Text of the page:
Sadako Crane

Some believe that it was the legend of the origami cranes that gave the dying Sadako hope for a better, brighter future and helped her fight her disease as long as she could.


4. Bluebirds

Eastern Bluebird

Bluebirds are tiny passerine birds with blue and rose beige plumages often found on backyard feeders. These birdies are renowned for their cheerful and resilient nature and never-give-up attitude.

But how do we know that? Well, because they’re one of the few birds whose cheery songs are still heard in the harshest of winters. If that isn’t indicative of their ability to hold on to hope against all odds, we don’t know what else could be.

The Native Americans also perceived these birds positively. One of their tribes associated bluebirds with light, believing that they were the first-borns of the sun. And just as the rays of the sun, the spirit of these birds spreads hope, health, and happiness in the world.

In a song composed by Sandor Harmati in the 1930s called Bluebird of Happiness, the bluebirds are used as a metaphor for hope; hope for a peaceful state of mind, for better days, and for a life filled with happiness.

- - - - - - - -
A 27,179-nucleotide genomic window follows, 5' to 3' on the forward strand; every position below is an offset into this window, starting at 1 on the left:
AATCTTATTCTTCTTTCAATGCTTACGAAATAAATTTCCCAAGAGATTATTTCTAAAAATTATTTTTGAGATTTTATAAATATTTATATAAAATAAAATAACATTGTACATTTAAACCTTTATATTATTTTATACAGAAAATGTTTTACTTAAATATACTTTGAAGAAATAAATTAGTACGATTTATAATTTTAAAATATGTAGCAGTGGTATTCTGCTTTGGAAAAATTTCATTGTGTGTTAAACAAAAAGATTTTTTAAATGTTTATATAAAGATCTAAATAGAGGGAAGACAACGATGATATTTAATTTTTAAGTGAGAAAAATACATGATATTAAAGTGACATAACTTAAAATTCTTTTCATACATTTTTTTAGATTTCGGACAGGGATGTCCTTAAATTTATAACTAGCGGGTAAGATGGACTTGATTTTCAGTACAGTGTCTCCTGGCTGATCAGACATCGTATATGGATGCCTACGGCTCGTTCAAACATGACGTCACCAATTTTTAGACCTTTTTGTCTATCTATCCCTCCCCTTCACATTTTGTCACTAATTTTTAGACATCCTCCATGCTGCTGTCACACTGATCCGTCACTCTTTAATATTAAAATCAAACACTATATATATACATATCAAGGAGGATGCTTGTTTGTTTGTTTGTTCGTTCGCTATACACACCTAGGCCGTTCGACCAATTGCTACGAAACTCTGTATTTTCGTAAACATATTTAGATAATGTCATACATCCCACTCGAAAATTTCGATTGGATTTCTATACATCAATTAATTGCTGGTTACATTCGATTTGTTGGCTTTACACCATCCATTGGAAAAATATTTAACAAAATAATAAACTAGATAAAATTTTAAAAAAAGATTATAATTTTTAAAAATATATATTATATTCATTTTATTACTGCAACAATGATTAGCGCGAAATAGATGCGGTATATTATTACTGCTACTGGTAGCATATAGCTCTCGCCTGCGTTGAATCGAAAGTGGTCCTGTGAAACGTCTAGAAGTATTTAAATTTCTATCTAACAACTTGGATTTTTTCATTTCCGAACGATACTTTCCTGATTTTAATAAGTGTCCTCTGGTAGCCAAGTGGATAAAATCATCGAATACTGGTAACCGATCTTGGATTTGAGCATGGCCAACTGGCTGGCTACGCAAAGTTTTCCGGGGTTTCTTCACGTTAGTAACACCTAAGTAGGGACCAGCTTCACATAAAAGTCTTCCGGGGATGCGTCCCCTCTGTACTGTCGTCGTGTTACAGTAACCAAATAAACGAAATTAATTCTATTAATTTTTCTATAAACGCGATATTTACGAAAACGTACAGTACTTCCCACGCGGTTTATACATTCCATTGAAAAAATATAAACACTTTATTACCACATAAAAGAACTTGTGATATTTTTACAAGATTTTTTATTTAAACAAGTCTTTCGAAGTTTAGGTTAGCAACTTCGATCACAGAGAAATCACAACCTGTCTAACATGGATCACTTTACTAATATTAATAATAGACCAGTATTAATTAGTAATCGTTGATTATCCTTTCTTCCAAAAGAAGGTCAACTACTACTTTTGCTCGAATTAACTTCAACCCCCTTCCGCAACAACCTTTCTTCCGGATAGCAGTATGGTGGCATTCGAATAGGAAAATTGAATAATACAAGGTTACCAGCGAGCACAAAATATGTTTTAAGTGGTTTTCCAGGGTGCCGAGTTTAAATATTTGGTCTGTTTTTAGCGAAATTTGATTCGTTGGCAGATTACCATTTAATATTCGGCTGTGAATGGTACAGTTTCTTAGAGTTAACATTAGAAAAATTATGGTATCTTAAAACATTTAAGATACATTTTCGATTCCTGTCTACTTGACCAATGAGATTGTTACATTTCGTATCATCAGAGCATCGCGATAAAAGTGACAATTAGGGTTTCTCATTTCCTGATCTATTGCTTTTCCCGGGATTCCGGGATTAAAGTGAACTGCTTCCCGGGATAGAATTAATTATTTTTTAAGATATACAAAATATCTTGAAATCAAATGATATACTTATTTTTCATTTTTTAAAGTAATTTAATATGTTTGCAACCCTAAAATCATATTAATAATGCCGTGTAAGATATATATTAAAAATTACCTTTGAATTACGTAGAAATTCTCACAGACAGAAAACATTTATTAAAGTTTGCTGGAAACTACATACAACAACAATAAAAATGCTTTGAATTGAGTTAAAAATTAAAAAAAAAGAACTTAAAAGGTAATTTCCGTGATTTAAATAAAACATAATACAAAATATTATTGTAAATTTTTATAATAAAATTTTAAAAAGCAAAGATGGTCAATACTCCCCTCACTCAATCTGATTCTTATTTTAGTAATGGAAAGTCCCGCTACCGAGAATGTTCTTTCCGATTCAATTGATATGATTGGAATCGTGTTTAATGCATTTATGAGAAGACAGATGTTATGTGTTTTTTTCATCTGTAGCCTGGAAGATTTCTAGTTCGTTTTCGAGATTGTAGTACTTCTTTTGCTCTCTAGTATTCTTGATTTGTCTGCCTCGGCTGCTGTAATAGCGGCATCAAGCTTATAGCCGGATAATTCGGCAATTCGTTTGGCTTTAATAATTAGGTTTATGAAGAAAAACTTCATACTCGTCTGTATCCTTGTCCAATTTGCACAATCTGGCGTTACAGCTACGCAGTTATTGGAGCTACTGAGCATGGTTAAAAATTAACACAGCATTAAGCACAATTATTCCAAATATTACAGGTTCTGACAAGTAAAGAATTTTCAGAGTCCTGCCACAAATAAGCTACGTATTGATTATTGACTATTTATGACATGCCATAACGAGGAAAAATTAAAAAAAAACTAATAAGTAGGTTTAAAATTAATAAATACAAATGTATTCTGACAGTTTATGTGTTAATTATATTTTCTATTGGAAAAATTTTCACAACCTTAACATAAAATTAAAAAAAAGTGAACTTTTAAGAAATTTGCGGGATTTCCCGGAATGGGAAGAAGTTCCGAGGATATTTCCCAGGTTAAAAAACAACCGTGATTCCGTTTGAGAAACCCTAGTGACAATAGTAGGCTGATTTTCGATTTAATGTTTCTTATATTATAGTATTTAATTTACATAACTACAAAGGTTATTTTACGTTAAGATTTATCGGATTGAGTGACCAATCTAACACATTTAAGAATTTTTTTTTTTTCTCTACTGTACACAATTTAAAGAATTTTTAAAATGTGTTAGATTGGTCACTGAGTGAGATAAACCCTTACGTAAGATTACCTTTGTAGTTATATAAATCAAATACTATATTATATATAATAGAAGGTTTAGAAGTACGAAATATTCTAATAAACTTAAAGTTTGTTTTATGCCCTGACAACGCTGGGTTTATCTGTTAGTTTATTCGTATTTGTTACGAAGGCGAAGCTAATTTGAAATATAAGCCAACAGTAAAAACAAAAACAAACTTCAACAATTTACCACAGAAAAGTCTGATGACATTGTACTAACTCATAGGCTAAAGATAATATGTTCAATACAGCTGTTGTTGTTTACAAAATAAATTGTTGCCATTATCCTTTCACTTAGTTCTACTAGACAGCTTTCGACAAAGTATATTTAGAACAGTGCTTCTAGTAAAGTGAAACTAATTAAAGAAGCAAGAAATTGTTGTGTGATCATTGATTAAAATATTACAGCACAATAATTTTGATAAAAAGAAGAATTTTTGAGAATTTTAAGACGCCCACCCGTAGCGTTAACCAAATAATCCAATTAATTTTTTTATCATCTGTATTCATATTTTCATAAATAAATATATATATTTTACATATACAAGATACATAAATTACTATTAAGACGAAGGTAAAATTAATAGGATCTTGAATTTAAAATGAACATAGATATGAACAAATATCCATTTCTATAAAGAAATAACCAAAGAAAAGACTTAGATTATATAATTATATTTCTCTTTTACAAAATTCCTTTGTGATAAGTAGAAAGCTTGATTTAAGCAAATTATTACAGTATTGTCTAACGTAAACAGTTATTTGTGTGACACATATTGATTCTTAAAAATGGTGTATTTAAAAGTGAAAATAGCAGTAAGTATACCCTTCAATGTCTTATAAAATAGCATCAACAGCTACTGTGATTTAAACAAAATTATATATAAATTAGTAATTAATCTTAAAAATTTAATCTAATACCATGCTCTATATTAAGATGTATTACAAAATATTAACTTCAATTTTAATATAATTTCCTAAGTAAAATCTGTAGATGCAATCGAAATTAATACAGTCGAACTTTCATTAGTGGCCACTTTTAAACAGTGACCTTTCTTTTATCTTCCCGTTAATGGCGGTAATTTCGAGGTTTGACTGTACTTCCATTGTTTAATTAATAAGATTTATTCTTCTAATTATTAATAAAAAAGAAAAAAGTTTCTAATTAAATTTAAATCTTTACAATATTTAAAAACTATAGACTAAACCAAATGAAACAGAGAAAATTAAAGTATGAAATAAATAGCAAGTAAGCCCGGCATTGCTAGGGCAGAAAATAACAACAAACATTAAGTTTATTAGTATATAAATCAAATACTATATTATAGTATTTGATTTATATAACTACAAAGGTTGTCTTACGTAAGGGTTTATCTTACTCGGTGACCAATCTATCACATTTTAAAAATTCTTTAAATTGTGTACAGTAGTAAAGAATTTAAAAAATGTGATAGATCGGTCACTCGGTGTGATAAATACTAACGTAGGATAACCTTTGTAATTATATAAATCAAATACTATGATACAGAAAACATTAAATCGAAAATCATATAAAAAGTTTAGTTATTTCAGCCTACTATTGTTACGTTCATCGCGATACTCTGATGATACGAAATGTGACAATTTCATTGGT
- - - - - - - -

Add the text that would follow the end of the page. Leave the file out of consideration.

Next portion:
Bottom line

With this, we’ve come to the end of our article. Today, we learned about four birds and how they represent hope. If you’ve been paying attention so far, you’d have noticed that while all four of them are symbolic of hope, how differently their symbolisms have been drawn.

It is evident that hope isn’t something you can find in one particular place or draw from one particular source. It can be anything that reminds you to be grateful for all you have and patient for all that’s coming.

Are you looking for avian representatives of any other virtues? Tell us in the comments below, and we’ll be happy to look for them and bring you another comprehensive list soon.